GA Quartey, Takoradi Polytechnic, Ghana E Zuercher, University of Applied Science, Civil and Wood Engineering, Switzerland. K Frimpong Mensah, Kwame Nkrumah University of Science and Technology, Ghana Abstract
The study investigated the natural durability of two lesser-known and eight lesser-utilized
Ghanaian wood species. These wood species were studied for their natural durability by field
test according to British Standard 7282 (BS1990). By the ratings used for the weight loss,
Blighia sapida, the status of which was unknown, had a weight loss of 26.57 % for heartwood
and 36.44 % for sapwood which fell within 11-40 % of the weight loss rating, therefore, was
classified as moderately durable. Sterculiarhinopetala was found to be durable. Teak (from
plantation), used as reference species, was of moderate durability.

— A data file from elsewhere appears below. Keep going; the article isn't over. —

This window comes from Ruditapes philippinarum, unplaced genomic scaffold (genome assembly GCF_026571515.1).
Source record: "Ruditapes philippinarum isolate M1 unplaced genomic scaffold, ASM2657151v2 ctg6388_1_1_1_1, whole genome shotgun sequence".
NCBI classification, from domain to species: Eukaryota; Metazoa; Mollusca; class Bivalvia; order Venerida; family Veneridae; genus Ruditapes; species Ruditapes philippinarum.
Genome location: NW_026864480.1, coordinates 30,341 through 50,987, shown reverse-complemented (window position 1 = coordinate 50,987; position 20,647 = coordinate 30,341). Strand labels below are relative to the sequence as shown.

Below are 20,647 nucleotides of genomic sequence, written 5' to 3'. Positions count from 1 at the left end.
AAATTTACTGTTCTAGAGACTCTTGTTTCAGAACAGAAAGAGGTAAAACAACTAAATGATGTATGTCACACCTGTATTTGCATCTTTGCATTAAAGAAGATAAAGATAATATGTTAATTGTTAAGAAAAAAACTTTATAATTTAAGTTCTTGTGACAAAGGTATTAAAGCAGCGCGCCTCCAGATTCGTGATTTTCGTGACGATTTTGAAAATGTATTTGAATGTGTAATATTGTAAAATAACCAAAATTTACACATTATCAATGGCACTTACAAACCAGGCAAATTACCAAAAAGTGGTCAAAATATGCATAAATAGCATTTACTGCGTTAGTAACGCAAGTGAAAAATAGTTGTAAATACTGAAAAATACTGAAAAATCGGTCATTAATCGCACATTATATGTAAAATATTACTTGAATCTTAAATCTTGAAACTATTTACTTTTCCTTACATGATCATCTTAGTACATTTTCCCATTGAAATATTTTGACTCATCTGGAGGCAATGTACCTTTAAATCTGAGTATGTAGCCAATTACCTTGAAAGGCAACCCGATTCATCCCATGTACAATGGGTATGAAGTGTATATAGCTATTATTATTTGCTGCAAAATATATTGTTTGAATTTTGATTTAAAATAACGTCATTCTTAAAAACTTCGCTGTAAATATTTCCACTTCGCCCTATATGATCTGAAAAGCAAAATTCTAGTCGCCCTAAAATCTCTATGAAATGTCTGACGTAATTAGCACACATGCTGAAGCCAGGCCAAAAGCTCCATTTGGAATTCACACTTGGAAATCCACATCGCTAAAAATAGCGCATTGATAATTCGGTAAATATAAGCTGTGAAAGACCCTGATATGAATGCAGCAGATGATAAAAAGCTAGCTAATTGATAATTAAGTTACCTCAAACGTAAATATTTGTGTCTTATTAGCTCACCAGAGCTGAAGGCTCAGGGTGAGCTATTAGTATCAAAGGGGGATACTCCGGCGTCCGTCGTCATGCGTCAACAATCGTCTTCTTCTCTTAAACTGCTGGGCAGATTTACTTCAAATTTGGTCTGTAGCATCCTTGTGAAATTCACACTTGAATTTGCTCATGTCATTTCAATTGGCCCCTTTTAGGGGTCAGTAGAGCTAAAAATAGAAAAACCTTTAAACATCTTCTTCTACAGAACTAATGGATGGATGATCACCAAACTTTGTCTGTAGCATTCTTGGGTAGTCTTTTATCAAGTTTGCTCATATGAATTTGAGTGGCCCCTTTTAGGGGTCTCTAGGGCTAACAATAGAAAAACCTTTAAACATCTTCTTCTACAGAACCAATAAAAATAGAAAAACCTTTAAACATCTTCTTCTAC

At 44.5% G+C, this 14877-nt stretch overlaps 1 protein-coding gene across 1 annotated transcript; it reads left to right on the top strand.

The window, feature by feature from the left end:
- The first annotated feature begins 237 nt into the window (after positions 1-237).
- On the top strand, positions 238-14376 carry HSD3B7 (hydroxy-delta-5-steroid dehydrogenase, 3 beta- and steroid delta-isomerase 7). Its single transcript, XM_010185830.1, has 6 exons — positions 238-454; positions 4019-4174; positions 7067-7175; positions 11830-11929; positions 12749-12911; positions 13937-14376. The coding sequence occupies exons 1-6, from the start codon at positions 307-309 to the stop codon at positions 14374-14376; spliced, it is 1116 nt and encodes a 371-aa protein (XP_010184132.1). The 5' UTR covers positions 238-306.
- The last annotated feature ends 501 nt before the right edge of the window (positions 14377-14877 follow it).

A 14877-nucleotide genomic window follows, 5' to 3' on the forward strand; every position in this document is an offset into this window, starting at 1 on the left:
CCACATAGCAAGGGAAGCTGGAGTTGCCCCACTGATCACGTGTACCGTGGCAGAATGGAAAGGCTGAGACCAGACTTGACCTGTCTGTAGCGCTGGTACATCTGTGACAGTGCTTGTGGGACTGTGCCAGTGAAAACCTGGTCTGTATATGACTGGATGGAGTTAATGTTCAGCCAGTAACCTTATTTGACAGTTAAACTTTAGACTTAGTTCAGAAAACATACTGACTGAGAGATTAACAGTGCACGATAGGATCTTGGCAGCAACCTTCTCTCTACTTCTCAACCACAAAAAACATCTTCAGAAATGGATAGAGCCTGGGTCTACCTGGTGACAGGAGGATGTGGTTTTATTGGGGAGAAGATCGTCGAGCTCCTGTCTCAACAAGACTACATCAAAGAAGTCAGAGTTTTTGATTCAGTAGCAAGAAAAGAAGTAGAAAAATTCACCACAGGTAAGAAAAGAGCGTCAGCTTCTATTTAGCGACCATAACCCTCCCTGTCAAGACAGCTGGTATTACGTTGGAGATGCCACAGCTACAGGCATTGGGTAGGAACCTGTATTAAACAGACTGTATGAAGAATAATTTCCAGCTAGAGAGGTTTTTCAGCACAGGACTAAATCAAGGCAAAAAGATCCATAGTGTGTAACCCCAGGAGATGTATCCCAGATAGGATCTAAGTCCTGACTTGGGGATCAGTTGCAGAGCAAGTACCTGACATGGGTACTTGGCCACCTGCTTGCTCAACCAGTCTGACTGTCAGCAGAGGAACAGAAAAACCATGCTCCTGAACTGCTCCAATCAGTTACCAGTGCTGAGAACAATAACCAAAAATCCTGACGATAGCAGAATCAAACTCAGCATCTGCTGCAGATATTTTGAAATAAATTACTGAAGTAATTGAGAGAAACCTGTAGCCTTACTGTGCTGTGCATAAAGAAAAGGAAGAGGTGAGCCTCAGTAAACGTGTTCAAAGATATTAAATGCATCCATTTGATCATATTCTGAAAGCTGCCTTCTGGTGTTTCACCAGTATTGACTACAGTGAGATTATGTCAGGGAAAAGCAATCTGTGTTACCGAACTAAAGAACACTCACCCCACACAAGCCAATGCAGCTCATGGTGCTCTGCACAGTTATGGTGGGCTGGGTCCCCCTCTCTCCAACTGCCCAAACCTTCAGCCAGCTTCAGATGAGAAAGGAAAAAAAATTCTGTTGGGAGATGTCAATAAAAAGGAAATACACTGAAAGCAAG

The natural tropical forest resources in several timber producing countries like Ghana are becoming exhausted, resulting in the decline and reduced availability of the preferred commercial species such as Afzelia (Afzelia sp), "Asanfena" (Aningeria sp.), Ceiba (Ceiba pentandra), Emire (Terminalia ivorensis), "Koto" (Pterygota macrocarpa), Mahogany (Khaya grandifoliola), Niangon (Tarrietia utilis), "Odum" (Milicia excelsa), "Ofram" (Terminalia superba) and "Wawa" (Triplochiton scleroxylon),among others. There is therefore the need for a sustainable management of these forest products by investigating other lesser-utilized timber species (LUS), instead of over-exploiting a few commercial timbers linked with degradation of natural stands. The pressure can be reduced by obtaining a full utilization of the different species, with optimal value added and possibility of substitution. Consequently, lesser-utilized species have been investigated and are being used as substitutes for the well-known species some of which are gradually becoming extinct. An example is "Dahoma" (Piptadeniastrum africanum) which is successfully being used as a substitute for "Odum" (Milicia excelsa) (Okai, 1998). A successful promotion and utilization of LUS will yield a temporary relief and reduce demand on the few commercial species. It is expected that the efficient utilization of the LUS, if regulated by controlled-felling and extraction, would improve sustenance of tropical timber resources and reduce negative ecological impact such as desertification and extinction of species (Okai, 1998). For efficient utilization, the database on these LUS must be extended, especially, their structural and mechanical wood properties. Some works done on these LUS are about natural decay resistance tested by using fungi in the laboratory (Kumi-Woode, 1996). Oteng-Amoako et al. (1998) worked on the identification of 14 LUS. Huang (2004) tested decay using white rot and brown rot fungi. Oteng-Amoako et al. (2008) provided a macroscopic identification manual for a 100, mainly, lesser-known tropical African species. Kumi-Woode (1996) worked on 14 LUS, including Amphimas pterocarpoides ("Yaya"), Antiaris toxicaria ("Kyenkyen") and Canarium schweinfurthii ("Bediwonua"). It was found out that Amphimas pterocarpoides ("Yaya") was not durable when subjected to fungal attack. Takoradi Polytechnic Journal of Technology TPoly J. Tech Vol.3 (1) 2014:31-36 Factors Influencing the Ingestion of Clay in the Greater Accra Region of Ghana